Speaking of the landscape and architecture, my first impression of the Moshe Safdie designed museum was of how seamless it worked with the surrounding landscape. The colors, lines and materials all directly pulled from the rolling hills of northwest Arkansas. At the main entrance to the museum is a sculpture by Roxy Paine that accomplished similar things, but in a much different way. The tree sculpture's metallic surface reflecting the colors and structure of the almost leafless late fall landscape. Those reflections really brought to life something that had the potential to feel cold and mechanical in contrast to its setting. One of the few other pieces I was able to spend some time with on the first day was a Gabriel Dawe string installation. Placed in an off-side stair well, this piece is mesmerizing. I spent a good 10 minutes just walking back and forth underneath it watching the colors shift before my eyes.
Only having a short amount of time before the kickoff lecture, that was the extent of what I was able to see the first day. Once the evening's event let out I retreated back to the hotel for some much needed sleep after a very long day of travel. I stayed at the 21c Hotel due to proximity with the museum, which is barely a 5 minute walk via nature trail and even thought its a bit more expensive I did save money by not needing a rental car. Hell I even walked over in the rain two mornings no problem. The hotel was very contemporary on the interior and my room felt a bit like staying in an Ikea. The neatest thing about the hotel is that it also served as a gallery/museum with multiple artists work displayed on each floor and dedicated exhibition spaces on the ground level. It was a nice break to see some ultra-contemporary work after looking at mostly historical pieces all day. They also have these funky green penguins that mysteriously move around the hotel, winding up in unusal places like packed into the elevators, on the roof and stalking you at breakfast (see my experience below). The biggest let down of the trip was that I missed Arnold Schwarzenegger by 20 minutes one morning, apparently he stayed there for a night while in town to do a quick tour of the museum. Should've spent a little less time on my hair that day...oh well.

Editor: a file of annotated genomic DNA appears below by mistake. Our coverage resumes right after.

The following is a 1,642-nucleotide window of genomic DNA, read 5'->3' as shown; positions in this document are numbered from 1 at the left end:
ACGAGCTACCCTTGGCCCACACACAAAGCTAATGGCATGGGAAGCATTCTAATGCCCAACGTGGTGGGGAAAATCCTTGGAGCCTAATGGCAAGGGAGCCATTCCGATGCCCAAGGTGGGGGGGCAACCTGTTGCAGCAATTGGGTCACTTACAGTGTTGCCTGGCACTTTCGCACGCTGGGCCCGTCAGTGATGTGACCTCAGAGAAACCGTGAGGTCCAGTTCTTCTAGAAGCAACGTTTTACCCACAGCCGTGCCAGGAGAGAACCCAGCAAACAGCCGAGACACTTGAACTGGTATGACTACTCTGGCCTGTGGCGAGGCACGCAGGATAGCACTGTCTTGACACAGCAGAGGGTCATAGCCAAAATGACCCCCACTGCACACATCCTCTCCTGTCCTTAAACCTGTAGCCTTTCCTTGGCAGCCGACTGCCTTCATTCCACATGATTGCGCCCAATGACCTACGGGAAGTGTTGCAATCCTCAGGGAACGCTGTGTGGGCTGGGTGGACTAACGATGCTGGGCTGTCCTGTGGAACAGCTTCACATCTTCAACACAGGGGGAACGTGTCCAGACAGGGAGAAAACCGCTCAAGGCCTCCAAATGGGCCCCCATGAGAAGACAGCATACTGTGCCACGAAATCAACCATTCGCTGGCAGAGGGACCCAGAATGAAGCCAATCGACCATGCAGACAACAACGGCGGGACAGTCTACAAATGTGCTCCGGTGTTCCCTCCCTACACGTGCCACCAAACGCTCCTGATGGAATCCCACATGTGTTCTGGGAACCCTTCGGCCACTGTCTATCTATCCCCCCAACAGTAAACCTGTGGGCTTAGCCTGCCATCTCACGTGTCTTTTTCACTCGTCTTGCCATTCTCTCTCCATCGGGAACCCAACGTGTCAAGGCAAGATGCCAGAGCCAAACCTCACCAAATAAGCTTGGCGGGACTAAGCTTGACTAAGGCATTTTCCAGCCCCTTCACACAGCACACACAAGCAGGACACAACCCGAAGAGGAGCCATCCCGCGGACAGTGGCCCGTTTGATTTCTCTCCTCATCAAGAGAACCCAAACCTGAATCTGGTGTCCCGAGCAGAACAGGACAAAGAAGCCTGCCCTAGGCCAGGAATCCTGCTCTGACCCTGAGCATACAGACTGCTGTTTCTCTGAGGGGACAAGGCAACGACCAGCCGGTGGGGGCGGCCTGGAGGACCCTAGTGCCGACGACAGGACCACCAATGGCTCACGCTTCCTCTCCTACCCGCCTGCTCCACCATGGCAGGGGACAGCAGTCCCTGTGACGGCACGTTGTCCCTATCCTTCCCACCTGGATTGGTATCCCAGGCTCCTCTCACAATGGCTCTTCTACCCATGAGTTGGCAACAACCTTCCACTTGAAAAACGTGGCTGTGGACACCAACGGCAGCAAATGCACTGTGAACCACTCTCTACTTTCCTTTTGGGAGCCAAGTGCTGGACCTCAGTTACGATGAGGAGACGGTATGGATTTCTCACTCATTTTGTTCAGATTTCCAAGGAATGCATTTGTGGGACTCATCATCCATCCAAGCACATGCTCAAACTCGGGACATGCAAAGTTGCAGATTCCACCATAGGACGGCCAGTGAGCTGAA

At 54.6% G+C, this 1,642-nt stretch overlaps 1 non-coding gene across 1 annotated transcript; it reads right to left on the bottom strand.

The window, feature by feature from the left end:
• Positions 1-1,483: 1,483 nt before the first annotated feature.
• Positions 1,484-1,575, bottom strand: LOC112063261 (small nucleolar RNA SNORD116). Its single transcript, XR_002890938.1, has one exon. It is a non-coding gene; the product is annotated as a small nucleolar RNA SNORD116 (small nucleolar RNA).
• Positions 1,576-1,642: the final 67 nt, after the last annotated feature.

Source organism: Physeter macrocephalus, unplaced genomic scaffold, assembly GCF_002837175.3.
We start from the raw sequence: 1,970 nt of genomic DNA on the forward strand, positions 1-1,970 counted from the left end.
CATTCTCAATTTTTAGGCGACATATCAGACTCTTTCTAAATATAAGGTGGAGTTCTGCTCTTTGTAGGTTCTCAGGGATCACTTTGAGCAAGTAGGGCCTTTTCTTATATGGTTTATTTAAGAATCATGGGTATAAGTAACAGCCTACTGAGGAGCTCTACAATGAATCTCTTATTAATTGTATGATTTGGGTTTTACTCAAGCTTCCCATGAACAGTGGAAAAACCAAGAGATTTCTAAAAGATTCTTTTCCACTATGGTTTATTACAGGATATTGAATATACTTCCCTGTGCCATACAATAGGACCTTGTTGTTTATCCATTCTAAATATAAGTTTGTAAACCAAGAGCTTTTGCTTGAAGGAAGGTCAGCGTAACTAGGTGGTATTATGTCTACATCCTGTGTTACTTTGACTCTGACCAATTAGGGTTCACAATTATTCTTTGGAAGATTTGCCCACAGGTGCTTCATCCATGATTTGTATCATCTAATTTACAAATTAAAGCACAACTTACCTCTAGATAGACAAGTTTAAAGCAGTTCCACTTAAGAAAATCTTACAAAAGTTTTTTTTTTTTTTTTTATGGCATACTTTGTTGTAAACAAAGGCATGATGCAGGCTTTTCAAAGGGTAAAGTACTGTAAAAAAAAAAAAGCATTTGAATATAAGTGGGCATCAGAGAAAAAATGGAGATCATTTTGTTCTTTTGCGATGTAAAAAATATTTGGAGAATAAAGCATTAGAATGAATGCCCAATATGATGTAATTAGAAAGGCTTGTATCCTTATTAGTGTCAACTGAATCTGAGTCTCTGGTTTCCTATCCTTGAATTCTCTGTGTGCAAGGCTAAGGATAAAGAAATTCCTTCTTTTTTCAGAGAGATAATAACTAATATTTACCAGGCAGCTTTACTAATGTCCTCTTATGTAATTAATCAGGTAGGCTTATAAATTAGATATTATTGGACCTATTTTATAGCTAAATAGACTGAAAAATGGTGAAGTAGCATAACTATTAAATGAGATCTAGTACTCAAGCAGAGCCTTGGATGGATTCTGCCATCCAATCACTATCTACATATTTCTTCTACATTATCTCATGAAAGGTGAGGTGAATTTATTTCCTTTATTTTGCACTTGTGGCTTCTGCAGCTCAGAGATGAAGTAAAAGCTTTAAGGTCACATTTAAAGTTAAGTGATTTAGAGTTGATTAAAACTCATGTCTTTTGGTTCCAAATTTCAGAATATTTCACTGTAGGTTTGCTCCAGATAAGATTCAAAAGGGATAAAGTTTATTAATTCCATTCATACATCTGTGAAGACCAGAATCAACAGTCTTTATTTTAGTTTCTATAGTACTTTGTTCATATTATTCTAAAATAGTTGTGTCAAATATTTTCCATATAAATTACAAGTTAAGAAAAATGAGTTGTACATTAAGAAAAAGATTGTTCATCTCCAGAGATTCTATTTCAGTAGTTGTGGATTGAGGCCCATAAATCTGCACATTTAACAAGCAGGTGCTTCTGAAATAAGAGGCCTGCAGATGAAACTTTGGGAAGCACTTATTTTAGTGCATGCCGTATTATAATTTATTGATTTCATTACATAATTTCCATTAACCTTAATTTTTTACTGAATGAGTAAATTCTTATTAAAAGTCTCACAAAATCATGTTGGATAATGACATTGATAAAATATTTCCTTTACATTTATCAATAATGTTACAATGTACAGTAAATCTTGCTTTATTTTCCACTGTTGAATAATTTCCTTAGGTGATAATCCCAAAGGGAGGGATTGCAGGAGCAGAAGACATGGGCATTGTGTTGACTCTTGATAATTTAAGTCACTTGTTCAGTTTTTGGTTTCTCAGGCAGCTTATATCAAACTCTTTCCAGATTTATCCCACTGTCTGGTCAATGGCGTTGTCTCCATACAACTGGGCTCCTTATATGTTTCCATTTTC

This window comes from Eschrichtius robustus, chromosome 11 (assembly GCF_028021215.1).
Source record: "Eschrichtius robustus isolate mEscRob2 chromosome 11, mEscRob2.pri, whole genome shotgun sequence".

I got a little lazy with food this trip since most of my time was spent in the museum. Anyone that knows me knows that anytime I actually eat out it has to be something that I can't cook myself or haven't had before. Usually hotel restaurants aren't my favorite go to (looking at you Puerto Rico), but the one at 21c was an exception. The Hive is both conveniently located downstairs and also headed up by James Beard nominated Chef Matthew McClure, which is my book is a winning combination. Over the few days I stayed there I tried a good chunk of the menu and didn't find anything dissapointing. Most everything was cooked perfectly and delivered a solid fresh, but clearly Southern influenced breakfast, lunch and dinner. Some standouts were a scallop dish with peanut sauce (sounds odd but surprisingly good), a chocolate cake and one of the best bourbon cocktails I've ever had. It was the perfect spot to sit at the bar and enjoy a nice meal with a glass of wine after a long day exploring the museum.